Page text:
Tuesday, January 09, 2007

I am so woefully behind the food trends (for instance, I have just now gotten a santoku knife) and only this weekend got around to the No Knead bread that I clipped a while back and that everyone else has already tried.

I have baked plenty of bread, including schmancy versions that involved resting in bannetons and/or crazy oven prep maneuvers with bricks and spray bottles and even once attempted to make my own sourdough starter from scratch, and then I moved around the corner from the La Brea bakery and said to hell with all that.

The no knead bread, though, may be even easier than walking around the corner and is quite nearly as good. (If it also sliced itself, I'd never darken the door of the La Brea bakery again except for maybe a twice baked sour cherry brioche. Okay, definitely for the twice baked sour cherry brioche.) I am still hung up on how amazingly easy it was- if you have not baked a lot before, you may not appreciate this ease as much, but truly, it is making muffin level of effort with four day growing your own starter and eight different rises level of quality product.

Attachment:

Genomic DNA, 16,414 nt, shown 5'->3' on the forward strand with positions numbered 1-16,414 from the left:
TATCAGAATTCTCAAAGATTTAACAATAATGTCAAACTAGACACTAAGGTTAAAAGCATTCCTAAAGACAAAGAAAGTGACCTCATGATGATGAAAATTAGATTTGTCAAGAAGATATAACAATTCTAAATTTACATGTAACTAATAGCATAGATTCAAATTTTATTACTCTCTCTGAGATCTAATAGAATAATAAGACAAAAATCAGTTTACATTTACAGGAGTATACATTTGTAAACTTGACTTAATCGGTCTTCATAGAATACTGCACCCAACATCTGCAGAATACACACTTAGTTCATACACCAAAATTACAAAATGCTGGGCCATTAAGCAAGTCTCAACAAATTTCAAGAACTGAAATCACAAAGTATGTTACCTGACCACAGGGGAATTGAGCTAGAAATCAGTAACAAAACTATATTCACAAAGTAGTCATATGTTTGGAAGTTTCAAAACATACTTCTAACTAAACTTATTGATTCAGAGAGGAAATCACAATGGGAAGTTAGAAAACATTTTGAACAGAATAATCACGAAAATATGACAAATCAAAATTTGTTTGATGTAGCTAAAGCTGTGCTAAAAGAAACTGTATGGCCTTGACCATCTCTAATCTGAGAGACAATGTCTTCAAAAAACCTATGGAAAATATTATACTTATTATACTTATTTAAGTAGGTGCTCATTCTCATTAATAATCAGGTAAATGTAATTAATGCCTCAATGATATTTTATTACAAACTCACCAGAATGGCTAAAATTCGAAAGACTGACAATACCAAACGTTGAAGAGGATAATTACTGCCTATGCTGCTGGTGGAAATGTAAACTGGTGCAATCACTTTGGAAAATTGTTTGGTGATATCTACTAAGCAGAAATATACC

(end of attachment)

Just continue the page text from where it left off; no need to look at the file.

We have been eating the bread cut in hunks and dipped in olive oil or whatever sauce is on our dinner plates; toasted with butter and jam; sliced and used for sandwiches. I'll be experimenting with different flours and whatnot, but I think we'll be eating a LOT of this bread in the future.


Anonymous said...

Even using only 1.5 cups water, this bread is still coming out too moist for me. It's so frustrating, because the crust is just amazing, but I can't get the middle right. It does at least make good toast still.

Hannah said...

What kind of flour are you using? I just used AP King Arthur, which is pretty high gluten/hard for AP flour, and it had a very nice chew on the inside. But I am thinking regular AP flour, like Gold Medal, would have been too soft. (And I cannot imagine the humidity between our kitchens is that much different- we wound up moving right down the street from you!)

Anonymous said...

The first time I used 2 cups King Arthur AP and one cup organic whole wheat, but used the higher amount of water, which I'm sure was responsible for the moistness. The second time I used half King Arthur AP and half King Arthur white whole wheat, and it was better, but still a little damp. I'm going to start an all-AP batch tonight and see how it goes.

Welcome to the neighborhood! If you ever see a girl with clashing pajama pants and Crocs walking a Pomeranian, say hello. :)

Hannah said...

Maybe it is the whole wheat flour, then? My amateur baking sleuthery runs out after that guess.